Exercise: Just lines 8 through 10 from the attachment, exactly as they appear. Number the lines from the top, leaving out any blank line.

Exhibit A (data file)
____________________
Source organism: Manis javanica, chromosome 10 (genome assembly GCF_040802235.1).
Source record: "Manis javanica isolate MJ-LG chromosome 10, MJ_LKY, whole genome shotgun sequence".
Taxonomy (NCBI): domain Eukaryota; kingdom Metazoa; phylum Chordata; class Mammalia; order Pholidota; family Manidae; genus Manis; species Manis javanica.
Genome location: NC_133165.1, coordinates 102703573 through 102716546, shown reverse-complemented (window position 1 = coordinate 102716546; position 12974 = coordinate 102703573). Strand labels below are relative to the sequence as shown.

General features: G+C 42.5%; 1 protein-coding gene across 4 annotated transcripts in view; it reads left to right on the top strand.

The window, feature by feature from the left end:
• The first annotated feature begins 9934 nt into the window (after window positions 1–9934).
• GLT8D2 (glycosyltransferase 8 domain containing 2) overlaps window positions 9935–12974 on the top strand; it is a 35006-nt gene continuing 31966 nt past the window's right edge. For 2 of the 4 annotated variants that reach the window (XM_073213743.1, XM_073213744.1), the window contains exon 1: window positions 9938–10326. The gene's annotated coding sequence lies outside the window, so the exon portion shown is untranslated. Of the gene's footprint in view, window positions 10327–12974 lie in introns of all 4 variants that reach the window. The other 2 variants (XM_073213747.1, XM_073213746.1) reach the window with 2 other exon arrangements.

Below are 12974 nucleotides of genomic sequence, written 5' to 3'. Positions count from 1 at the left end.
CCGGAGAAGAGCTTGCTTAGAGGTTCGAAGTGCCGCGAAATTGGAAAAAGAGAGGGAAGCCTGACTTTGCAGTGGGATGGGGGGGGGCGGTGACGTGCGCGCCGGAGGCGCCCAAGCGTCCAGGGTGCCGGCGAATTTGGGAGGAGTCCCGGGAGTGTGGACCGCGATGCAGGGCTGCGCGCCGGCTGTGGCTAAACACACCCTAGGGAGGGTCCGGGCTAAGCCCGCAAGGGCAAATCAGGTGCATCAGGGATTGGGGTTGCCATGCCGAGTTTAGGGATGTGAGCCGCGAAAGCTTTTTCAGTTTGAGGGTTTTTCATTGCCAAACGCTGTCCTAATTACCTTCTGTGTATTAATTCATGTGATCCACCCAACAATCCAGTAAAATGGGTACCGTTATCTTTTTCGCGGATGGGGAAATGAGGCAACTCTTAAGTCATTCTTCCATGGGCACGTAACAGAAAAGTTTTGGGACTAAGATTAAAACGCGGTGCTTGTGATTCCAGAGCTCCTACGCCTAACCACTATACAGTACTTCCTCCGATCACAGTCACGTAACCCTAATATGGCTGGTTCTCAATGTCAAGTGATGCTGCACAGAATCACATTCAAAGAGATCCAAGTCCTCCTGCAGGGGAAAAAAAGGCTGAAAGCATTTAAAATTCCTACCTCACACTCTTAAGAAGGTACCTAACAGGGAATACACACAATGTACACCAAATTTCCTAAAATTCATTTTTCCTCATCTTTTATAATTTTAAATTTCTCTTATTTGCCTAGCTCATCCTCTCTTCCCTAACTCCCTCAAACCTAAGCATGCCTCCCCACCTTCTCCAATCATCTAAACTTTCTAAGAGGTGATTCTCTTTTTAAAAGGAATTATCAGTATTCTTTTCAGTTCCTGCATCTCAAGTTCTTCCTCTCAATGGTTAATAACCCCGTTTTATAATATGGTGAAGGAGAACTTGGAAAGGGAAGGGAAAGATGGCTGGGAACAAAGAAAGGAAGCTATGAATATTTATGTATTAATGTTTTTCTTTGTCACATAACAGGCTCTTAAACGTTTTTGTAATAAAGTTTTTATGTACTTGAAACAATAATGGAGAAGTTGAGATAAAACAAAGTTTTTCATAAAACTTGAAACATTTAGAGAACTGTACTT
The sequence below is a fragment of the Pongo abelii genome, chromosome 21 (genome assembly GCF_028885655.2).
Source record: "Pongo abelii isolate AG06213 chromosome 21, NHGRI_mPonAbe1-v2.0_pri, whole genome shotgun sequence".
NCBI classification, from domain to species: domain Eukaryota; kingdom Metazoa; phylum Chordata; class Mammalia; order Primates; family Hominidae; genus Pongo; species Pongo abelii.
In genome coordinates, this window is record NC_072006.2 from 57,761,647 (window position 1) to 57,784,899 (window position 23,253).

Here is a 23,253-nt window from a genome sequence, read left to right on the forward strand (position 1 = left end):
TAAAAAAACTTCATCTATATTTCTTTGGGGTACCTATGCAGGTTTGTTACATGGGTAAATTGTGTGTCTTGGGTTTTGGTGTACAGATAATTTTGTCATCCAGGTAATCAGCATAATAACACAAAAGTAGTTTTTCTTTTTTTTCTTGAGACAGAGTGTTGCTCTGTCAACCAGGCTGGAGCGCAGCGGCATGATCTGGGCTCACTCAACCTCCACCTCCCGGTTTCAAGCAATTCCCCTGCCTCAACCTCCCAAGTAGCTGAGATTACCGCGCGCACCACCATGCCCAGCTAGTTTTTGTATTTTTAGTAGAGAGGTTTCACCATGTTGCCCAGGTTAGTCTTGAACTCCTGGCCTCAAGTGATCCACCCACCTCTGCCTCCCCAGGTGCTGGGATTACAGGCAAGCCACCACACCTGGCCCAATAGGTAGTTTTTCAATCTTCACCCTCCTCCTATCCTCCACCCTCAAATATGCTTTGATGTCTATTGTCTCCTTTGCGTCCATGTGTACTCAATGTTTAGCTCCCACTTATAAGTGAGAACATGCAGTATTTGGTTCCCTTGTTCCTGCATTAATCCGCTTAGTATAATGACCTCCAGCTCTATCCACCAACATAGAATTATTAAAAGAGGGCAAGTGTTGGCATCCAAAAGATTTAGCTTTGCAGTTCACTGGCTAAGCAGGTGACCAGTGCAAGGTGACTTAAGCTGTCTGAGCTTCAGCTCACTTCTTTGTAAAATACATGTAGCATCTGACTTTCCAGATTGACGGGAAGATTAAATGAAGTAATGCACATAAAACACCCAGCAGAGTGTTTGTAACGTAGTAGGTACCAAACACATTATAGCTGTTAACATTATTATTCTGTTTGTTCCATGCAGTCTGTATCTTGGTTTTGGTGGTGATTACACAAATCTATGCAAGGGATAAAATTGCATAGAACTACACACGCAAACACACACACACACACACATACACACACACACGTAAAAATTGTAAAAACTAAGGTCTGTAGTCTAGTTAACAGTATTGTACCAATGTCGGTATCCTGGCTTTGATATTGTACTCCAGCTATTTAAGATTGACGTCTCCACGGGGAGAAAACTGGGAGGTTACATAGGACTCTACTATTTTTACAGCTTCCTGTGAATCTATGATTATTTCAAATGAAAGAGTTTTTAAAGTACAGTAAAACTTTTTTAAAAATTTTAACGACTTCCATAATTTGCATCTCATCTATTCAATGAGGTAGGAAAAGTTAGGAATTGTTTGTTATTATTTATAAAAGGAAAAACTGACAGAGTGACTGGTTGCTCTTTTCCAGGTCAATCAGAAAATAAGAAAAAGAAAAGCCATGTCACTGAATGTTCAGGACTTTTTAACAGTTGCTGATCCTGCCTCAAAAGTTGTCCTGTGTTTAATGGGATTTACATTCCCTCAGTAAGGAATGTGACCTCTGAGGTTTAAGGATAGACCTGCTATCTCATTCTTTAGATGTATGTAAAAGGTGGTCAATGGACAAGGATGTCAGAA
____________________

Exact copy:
• GLT8D2 (glycosyltransferase 8 domain containing 2) overlaps window positions 9935–12974 on the top strand; it is a 35006-nt gene continuing 31966 nt past the window's right edge. For 2 of the 4 annotated variants that reach the window (XM_073213743.1, XM_073213744.1), the window contains exon 1: window positions 9938–10326. The gene's annotated coding sequence lies outside the window, so the exon portion shown is untranslated. Of the gene's footprint in view, window positions 10327–12974 lie in introns of all 4 variants that reach the window. The other 2 variants (XM_073213747.1, XM_073213746.1) reach the window with 2 other exon arrangements.

Below are 12974 nucleotides of genomic sequence, written 5' to 3'. Positions count from 1 at the left end.
CCGGAGAAGAGCTTGCTTAGAGGTTCGAAGTGCCGCGAAATTGGAAAAAGAGAGGGAAGCCTGACTTTGCAGTGGGATGGGGGGGGGCGGTGACGTGCGCGCCGGAGGCGCCCAAGCGTCCAGGGTGCCGGCGAATTTGGGAGGAGTCCCGGGAGTGTGGACCGCGATGCAGGGCTGCGCGCCGGCTGTGGCTAAACACACCCTAGGGAGGGTCCGGGCTAAGCCCGCAAGGGCAAATCAGGTGCATCAGGGATTGGGGTTGCCATGCCGAGTTTAGGGATGTGAGCCGCGAAAGCTTTTTCAGTTTGAGGGTTTTTCATTGCCAAACGCTGTCCTAATTACCTTCTGTGTATTAATTCATGTGATCCACCCAACAATCCAGTAAAATGGGTACCGTTATCTTTTTCGCGGATGGGGAAATGAGGCAACTCTTAAGTCATTCTTCCATGGGCACGTAACAGAAAAGTTTTGGGACTAAGATTAAAACGCGGTGCTTGTGATTCCAGAGCTCCTACGCCTAACCACTATACAGTACTTCCTCCGATCACAGTCACGTAACCCTAATATGGCTGGTTCTCAATGTCAAGTGATGCTGCACAGAATCACATTCAAAGAGATCCAAGTCCTCCTGCAGGGGAAAAAAAGGCTGAAAGCATTTAAAATTCCTACCTCACACTCTTAAGAAGGTACCTAACAGGGAATACACACAATGTACACCAAATTTCCTAAAATTCATTTTTCCTCATCTTTTATAATTTTAAATTTCTCTTATTTGCCTAGCTCATCCTCTCTTCCCTAACTCCCTCAAACCTAAGCATGCCTCCCCACCTTCTCCAATCATCTAAACTTTCTAAGAGGTGATTCTCTTTTTAAAAGGAATTATCAGTATTCTTTTCAGTTCCTGCATCTCAAGTTCTTCCTCTCAATGGTTAATAACCCCGTTTTATAATATGGTGAAGGAGAACTTGGAAAGGGAAGGGAAAGATGGCTGGGAACAAAGAAAGGAAGCTATGAATATTTATGTATTAATGTTTTTCTTTGTCACATAACAGGCTCTTAAACGTTTTTGTAATAAAGTTTTTATGTACTTGAAACAATAATGGAGAAGTTGAGATAAAACAAAGTTTTTCATAAAACTTGAAACATTTAGAGAACTGTACTT